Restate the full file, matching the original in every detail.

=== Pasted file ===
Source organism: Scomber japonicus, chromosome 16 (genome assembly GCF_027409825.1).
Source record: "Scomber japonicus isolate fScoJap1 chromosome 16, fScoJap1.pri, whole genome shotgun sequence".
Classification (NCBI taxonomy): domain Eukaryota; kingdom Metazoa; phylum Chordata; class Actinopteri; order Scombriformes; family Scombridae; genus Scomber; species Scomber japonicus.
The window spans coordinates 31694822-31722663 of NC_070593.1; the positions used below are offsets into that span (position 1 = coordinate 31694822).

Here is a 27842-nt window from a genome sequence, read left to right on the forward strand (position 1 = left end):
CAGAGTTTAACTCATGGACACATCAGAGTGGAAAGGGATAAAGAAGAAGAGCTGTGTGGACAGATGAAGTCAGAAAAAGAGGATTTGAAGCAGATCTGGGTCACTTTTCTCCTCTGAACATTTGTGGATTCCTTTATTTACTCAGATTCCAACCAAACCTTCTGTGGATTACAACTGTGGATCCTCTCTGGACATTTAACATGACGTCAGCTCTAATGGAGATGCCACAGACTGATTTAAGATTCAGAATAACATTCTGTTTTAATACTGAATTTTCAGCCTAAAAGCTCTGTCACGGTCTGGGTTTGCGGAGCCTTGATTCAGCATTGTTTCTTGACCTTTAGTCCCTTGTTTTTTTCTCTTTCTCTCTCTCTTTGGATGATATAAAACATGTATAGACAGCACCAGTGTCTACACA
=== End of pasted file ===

Source organism: Scomber japonicus, chromosome 16 (genome assembly GCF_027409825.1).
Source record: "Scomber japonicus isolate fScoJap1 chromosome 16, fScoJap1.pri, whole genome shotgun sequence".
Classification (NCBI taxonomy): domain Eukaryota; kingdom Metazoa; phylum Chordata; class Actinopteri; order Scombriformes; family Scombridae; genus Scomber; species Scomber japonicus.
The window spans coordinates 31694822-31722663 of NC_070593.1; the positions used below are offsets into that span (position 1 = coordinate 31694822).

Here is a 27842-nt window from a genome sequence, read left to right on the forward strand (position 1 = left end):
CAGAGTTTAACTCATGGACACATCAGAGTGGAAAGGGATAAAGAAGAAGAGCTGTGTGGACAGATGAAGTCAGAAAAAGAGGATTTGAAGCAGATCTGGGTCACTTTTCTCCTCTGAACATTTGTGGATTCCTTTATTTACTCAGATTCCAACCAAACCTTCTGTGGATTACAACTGTGGATCCTCTCTGGACATTTAACATGACGTCAGCTCTAATGGAGATGCCACAGACTGATTTAAGATTCAGAATAACATTCTGTTTTAATACTGAATTTTCAGCCTAAAAGCTCTGTCACGGTCTGGGTTTGCGGAGCCTTGATTCAGCATTGTTTCTTGACCTTTAGTCCCTTGTTTTTTTCTCTTTCTCTCTCTCTTTGGATGATATAAAACATGTATAGACAGCACCAGTGTCTACACA